“In Defense of Food”

July 14, 2008 at 3:20 am | Posted in Nonfiction, Slow Food | 5 Comments

The latest from Michael Pollan, In Defense of Food is not only fascinating, but also a quick read – a relief if you’ve carted around one of his earlier tomes.  Pollan is a noted food writer, and his message is that there is something seriously wrong with what he calls the “Western diet” and what we veggies refer to as “SAD” (for Standard American Diet).  The first half of the book talks about the problem, and the second half is about what to do about it, summed up in the handy mnemonic, “Eat food.  Not too much.  Mostly plants.”  (You’ll see this on the front cover, so it’s not a spoiler or anything).

Reading the book is one thing, but trying to follow its precepts is another thing entirely.  Essentially, Pollan asks us to cut out packaged food whenever we can.  He says we’d all be much healthier if we spent both more money and more time on our food, since it would help keep us from overeating as well as introducing us to a healthier lifestyle.  It’s true that part of my fantasy life revolves around having a lush garden, cooking fancy meals, and having legendary dinner parties.  Ah, but that’s fantasy for you.  In reality, my attempts at cuisine are usually somewhat alarming to my dinner guests, who surreptitiously pick olives and things out of their dish and wonder what the spots are on their pasta.  (That’s whole grain!)

America loves her diet fads, and we’ve seen plenty.  In fact, pasta was one of those: if you ever look at a cookbook dated prior to about 1984, there most likely won’t be a single pasta dish.  Suddenly, it was everywhere!  Likewise, you can go to any small, isolated town and find things like hummus, soy milk, and edamame.  Our grandparents probably couldn’t pronounce edamame (unless they were Japanese, of course) yet now everyone knows what it is.  What all these earlier food waves had in common, though, was that they were easy to package, market, and distribute.  Pollan is advocating the exact opposite – that we eat a greater variety of local things, and focus on things that aren’t packaged.  He recommends the farmer’s market and CSAs, or Community Supported Agriculture, in which your family helps sponsor a local farm by subscribing and eating whatever they deliver to you, even if it means eight pounds of turnips.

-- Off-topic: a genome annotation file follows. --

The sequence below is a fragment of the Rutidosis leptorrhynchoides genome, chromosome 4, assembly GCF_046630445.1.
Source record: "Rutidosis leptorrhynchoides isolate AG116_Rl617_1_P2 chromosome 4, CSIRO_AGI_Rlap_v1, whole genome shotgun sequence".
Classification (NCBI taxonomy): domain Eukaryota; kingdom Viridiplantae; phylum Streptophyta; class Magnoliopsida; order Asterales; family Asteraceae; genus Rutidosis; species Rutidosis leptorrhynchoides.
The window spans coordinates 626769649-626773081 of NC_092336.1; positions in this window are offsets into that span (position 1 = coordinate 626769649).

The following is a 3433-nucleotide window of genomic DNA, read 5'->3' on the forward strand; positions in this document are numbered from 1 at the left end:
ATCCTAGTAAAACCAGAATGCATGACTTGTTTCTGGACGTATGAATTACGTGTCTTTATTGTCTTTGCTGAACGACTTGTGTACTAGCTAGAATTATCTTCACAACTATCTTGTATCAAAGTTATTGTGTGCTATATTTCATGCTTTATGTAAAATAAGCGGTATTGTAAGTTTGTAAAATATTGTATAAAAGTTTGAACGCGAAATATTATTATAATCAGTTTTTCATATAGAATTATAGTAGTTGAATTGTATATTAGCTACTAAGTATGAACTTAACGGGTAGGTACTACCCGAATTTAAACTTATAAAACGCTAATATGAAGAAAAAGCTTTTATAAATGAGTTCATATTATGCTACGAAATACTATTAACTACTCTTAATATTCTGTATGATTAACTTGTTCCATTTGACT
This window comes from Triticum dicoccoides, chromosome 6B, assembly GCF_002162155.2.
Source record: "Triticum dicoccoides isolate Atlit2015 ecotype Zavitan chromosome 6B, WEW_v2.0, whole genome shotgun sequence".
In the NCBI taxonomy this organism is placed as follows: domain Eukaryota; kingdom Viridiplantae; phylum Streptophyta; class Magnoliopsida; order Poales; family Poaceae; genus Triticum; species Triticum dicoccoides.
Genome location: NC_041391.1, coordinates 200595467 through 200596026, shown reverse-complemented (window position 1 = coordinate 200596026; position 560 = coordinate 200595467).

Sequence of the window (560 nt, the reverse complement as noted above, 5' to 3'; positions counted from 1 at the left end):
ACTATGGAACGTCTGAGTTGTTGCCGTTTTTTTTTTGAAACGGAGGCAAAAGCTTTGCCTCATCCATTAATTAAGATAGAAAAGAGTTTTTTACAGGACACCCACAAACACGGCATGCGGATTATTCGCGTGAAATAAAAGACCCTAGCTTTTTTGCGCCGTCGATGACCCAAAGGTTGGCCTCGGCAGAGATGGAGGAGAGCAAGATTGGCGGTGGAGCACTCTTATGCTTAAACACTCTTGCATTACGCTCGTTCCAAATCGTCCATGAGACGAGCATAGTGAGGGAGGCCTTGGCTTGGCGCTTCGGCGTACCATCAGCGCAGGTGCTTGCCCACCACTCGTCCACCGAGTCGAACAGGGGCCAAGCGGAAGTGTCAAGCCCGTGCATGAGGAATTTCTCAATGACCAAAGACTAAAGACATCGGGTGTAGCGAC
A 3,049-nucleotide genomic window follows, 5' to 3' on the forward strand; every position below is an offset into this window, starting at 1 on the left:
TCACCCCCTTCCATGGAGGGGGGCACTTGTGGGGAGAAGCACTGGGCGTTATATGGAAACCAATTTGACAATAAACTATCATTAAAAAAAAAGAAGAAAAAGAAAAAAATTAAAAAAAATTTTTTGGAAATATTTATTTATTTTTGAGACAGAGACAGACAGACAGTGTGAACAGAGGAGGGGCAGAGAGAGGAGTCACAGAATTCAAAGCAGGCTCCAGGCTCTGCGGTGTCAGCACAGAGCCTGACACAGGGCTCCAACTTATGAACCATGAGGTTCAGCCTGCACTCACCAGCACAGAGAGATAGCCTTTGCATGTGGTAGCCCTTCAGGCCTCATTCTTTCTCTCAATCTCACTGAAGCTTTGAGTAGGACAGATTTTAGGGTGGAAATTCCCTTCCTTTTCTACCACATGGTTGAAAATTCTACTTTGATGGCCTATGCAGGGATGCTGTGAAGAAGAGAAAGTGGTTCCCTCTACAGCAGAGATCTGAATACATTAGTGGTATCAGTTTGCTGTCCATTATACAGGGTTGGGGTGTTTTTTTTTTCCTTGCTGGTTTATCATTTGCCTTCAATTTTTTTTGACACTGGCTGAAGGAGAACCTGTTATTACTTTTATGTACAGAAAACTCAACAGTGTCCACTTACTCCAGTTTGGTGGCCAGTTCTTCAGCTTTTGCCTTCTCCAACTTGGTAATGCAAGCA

This would be a completely revolutionary lifestyle change for most people.  Sure, we were ready for Fatkins Atkins, but are we ready for this?



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  1. I’m linking your blog to mine. It’s really good. I found you through Hey Lady Whatcha Reading?

  2. I can’t wait to read this book! It’s on my bedside table right now. I’ve been reading others on the same subject. My husband criticizes and says that the “slow food” advocacy is just another fad movement. I disagree with him heartily.

  3. Say it with love! I think disagreement between couples can be a sign of intellectual respect – he’s engaged enough in what you’re reading and thinking about that he wants to discuss it.

    Have you read “Slow Food Revolution” by Carlo Petrini?

  4. I’ve been reading this book off and on – I read the article when it first came out. I’m going to do a review in my book blog soon, I think.

  5. […] 16, 2008 by thisredhead I was surfing around the bookblogosphere today and came upon a review of In Defense of Food. I actually got this book a few months ago and read through it right away. […]

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